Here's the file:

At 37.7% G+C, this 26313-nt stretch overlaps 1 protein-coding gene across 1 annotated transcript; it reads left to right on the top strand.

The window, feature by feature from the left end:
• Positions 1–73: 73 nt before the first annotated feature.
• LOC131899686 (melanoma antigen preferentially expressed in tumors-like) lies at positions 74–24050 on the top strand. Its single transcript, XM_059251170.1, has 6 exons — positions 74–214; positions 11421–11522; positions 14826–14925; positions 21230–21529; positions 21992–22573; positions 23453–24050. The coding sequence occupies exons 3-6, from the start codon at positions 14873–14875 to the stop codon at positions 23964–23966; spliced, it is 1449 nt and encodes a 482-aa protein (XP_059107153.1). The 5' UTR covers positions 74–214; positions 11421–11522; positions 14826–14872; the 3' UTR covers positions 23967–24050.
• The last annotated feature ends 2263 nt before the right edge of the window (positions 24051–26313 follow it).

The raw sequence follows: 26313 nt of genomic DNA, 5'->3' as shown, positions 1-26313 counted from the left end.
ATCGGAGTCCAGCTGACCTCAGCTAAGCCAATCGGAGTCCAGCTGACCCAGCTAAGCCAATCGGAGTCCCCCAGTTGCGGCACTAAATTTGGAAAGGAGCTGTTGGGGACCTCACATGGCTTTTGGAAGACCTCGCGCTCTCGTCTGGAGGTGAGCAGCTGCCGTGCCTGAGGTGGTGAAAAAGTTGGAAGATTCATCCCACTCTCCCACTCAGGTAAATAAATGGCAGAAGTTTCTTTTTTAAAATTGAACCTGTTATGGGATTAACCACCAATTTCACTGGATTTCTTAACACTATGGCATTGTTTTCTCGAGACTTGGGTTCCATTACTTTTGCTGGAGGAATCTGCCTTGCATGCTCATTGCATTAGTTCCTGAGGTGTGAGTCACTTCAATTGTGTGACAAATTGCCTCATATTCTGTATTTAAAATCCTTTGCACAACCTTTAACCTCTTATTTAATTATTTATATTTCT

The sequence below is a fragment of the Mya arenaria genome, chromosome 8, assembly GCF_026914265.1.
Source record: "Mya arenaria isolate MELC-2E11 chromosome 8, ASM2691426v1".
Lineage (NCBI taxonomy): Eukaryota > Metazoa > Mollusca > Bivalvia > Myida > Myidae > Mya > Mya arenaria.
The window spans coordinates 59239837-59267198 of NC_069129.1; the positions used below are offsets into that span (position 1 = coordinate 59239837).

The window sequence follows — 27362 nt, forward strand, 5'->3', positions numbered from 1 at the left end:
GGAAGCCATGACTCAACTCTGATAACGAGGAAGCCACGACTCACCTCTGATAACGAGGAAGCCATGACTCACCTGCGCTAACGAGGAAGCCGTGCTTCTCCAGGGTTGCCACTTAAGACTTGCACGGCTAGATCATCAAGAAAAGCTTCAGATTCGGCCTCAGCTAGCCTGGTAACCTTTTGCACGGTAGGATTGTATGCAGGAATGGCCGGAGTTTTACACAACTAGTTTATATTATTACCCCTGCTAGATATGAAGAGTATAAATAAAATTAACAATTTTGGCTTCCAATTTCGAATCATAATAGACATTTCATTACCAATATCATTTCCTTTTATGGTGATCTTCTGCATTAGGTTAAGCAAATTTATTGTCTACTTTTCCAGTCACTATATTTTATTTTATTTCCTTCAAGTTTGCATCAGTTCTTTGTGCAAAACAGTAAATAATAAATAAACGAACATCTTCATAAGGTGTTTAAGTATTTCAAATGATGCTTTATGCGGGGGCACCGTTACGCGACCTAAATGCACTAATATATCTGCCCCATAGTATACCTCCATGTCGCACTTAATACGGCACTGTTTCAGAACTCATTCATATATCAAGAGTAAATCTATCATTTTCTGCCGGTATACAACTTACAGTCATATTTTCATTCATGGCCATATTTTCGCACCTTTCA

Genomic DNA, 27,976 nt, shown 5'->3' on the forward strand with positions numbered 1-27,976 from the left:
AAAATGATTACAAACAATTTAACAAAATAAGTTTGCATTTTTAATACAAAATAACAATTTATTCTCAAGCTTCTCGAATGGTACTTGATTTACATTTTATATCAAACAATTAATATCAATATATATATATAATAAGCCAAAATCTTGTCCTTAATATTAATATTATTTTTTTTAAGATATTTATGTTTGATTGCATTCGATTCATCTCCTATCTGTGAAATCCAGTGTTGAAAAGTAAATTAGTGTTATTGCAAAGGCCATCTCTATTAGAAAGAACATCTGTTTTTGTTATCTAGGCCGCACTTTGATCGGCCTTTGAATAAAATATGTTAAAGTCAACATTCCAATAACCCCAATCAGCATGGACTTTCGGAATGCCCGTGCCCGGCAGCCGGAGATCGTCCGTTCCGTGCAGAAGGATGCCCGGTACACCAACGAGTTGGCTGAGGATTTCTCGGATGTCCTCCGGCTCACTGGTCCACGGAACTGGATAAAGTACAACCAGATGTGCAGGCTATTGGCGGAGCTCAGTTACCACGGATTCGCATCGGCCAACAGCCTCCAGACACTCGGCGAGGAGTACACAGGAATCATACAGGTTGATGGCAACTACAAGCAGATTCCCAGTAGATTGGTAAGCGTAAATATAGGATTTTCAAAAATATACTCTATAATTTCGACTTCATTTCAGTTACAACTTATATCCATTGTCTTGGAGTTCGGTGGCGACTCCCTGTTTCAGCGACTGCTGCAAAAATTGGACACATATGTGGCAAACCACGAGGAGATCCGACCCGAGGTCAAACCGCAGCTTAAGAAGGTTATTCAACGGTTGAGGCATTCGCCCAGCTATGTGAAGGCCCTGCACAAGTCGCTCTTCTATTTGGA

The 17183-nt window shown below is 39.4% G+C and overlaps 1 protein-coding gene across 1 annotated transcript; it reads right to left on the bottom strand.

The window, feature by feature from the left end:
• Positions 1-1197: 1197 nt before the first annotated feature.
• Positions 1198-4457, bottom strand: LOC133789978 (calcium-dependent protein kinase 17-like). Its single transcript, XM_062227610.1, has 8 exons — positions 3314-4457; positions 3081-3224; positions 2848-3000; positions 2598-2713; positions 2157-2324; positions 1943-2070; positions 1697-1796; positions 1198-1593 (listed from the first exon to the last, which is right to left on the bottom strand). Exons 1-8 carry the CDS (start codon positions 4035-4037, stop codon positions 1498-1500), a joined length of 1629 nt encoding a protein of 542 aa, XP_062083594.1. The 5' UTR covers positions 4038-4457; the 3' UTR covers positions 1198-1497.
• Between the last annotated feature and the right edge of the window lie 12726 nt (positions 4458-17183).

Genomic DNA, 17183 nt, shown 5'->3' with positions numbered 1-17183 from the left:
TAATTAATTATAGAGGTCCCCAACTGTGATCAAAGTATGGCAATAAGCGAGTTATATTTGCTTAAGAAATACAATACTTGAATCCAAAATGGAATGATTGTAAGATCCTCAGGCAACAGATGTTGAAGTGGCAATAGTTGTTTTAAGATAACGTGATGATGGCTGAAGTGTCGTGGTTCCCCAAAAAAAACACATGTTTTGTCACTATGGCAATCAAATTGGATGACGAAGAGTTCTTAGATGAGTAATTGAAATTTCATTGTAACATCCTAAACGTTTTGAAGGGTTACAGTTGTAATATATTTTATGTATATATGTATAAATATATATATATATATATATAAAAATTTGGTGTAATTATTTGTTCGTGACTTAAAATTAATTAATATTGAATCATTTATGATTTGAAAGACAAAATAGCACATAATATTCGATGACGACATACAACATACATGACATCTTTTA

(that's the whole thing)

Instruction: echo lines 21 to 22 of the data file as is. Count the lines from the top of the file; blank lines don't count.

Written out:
Genomic DNA, 17183 nt, shown 5'->3' with positions numbered 1-17183 from the left:
TAATTAATTATAGAGGTCCCCAACTGTGATCAAAGTATGGCAATAAGCGAGTTATATTTGCTTAAGAAATACAATACTTGAATCCAAAATGGAATGATTGTAAGATCCTCAGGCAACAGATGTTGAAGTGGCAATAGTTGTTTTAAGATAACGTGATGATGGCTGAAGTGTCGTGGTTCCCCAAAAAAAACACATGTTTTGTCACTATGGCAATCAAATTGGATGACGAAGAGTTCTTAGATGAGTAATTGAAATTTCATTGTAACATCCTAAACGTTTTGAAGGGTTACAGTTGTAATATATTTTATGTATATATGTATAAATATATATATATATATATATAAAAATTTGGTGTAATTATTTGTTCGTGACTTAAAATTAATTAATATTGAATCATTTATGATTTGAAAGACAAAATAGCACATAATATTCGATGACGACATACAACATACATGACATCTTTTA